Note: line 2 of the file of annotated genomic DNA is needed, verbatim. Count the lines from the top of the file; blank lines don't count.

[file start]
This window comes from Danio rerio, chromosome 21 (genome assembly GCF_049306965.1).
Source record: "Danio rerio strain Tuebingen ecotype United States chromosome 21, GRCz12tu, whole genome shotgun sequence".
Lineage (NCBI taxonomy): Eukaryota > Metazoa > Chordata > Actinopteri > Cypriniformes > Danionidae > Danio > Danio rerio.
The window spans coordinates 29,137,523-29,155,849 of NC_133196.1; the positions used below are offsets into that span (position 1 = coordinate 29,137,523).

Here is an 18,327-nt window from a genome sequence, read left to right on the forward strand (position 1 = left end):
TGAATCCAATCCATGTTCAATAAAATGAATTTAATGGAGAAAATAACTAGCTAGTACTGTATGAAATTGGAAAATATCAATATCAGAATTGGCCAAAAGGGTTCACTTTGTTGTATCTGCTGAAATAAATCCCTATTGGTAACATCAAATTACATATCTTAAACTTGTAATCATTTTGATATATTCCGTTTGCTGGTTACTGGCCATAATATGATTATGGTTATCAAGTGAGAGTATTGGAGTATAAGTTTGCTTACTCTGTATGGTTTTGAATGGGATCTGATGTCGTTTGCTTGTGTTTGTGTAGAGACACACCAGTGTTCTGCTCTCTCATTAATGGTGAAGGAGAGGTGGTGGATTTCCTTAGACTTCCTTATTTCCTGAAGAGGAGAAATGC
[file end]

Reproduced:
Source record: "Danio rerio strain Tuebingen ecotype United States chromosome 21, GRCz12tu, whole genome shotgun sequence".